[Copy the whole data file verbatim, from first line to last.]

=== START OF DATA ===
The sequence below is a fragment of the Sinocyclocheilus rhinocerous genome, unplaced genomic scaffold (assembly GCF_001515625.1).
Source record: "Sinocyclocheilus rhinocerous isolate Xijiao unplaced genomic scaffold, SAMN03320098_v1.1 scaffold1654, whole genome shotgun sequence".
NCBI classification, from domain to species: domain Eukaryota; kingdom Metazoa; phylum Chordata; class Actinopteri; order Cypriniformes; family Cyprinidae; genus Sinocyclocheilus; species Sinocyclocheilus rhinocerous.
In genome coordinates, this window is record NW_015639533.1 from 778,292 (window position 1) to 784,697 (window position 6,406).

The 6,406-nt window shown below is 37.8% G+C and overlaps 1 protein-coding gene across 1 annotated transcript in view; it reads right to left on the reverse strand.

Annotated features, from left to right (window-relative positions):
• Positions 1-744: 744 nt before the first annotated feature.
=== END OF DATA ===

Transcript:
The sequence below is a fragment of the Sinocyclocheilus rhinocerous genome, unplaced genomic scaffold (assembly GCF_001515625.1).
Source record: "Sinocyclocheilus rhinocerous isolate Xijiao unplaced genomic scaffold, SAMN03320098_v1.1 scaffold1654, whole genome shotgun sequence".
NCBI classification, from domain to species: domain Eukaryota; kingdom Metazoa; phylum Chordata; class Actinopteri; order Cypriniformes; family Cyprinidae; genus Sinocyclocheilus; species Sinocyclocheilus rhinocerous.
In genome coordinates, this window is record NW_015639533.1 from 778,292 (window position 1) to 784,697 (window position 6,406).

The 6,406-nt window shown below is 37.8% G+C and overlaps 1 protein-coding gene across 1 annotated transcript in view; it reads right to left on the reverse strand.

Annotated features, from left to right (window-relative positions):
• Positions 1-744: 744 nt before the first annotated feature.